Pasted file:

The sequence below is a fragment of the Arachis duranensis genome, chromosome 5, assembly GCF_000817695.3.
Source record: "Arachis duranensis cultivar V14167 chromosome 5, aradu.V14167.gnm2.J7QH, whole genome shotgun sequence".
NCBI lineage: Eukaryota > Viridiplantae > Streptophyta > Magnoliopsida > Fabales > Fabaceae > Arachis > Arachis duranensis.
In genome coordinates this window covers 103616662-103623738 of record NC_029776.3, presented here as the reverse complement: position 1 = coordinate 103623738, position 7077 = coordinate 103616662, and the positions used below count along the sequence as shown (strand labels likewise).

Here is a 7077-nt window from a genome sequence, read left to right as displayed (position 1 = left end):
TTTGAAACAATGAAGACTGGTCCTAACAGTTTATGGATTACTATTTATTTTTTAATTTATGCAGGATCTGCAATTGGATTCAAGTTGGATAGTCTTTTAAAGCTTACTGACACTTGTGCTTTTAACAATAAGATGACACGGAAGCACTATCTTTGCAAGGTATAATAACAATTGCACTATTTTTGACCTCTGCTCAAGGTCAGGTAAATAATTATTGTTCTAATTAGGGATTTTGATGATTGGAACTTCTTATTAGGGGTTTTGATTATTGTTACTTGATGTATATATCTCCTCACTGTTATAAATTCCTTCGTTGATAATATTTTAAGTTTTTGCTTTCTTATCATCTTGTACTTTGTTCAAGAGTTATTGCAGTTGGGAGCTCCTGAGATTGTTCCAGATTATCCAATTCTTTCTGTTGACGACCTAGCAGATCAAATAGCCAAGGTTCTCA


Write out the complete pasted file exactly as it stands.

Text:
The sequence below is a fragment of the Arachis duranensis genome, chromosome 5, assembly GCF_000817695.3.
Source record: "Arachis duranensis cultivar V14167 chromosome 5, aradu.V14167.gnm2.J7QH, whole genome shotgun sequence".
NCBI lineage: Eukaryota > Viridiplantae > Streptophyta > Magnoliopsida > Fabales > Fabaceae > Arachis > Arachis duranensis.
In genome coordinates this window covers 103616662-103623738 of record NC_029776.3, presented here as the reverse complement: position 1 = coordinate 103623738, position 7077 = coordinate 103616662, and the positions used below count along the sequence as shown (strand labels likewise).

Here is a 7077-nt window from a genome sequence, read left to right as displayed (position 1 = left end):
TTTGAAACAATGAAGACTGGTCCTAACAGTTTATGGATTACTATTTATTTTTTAATTTATGCAGGATCTGCAATTGGATTCAAGTTGGATAGTCTTTTAAAGCTTACTGACACTTGTGCTTTTAACAATAAGATGACACGGAAGCACTATCTTTGCAAGGTATAATAACAATTGCACTATTTTTGACCTCTGCTCAAGGTCAGGTAAATAATTATTGTTCTAATTAGGGATTTTGATGATTGGAACTTCTTATTAGGGGTTTTGATTATTGTTACTTGATGTATATATCTCCTCACTGTTATAAATTCCTTCGTTGATAATATTTTAAGTTTTTGCTTTCTTATCATCTTGTACTTTGTTCAAGAGTTATTGCAGTTGGGAGCTCCTGAGATTGTTCCAGATTATCCAATTCTTTCTGTTGACGACCTAGCAGATCAAATAGCCAAGGTTCTCA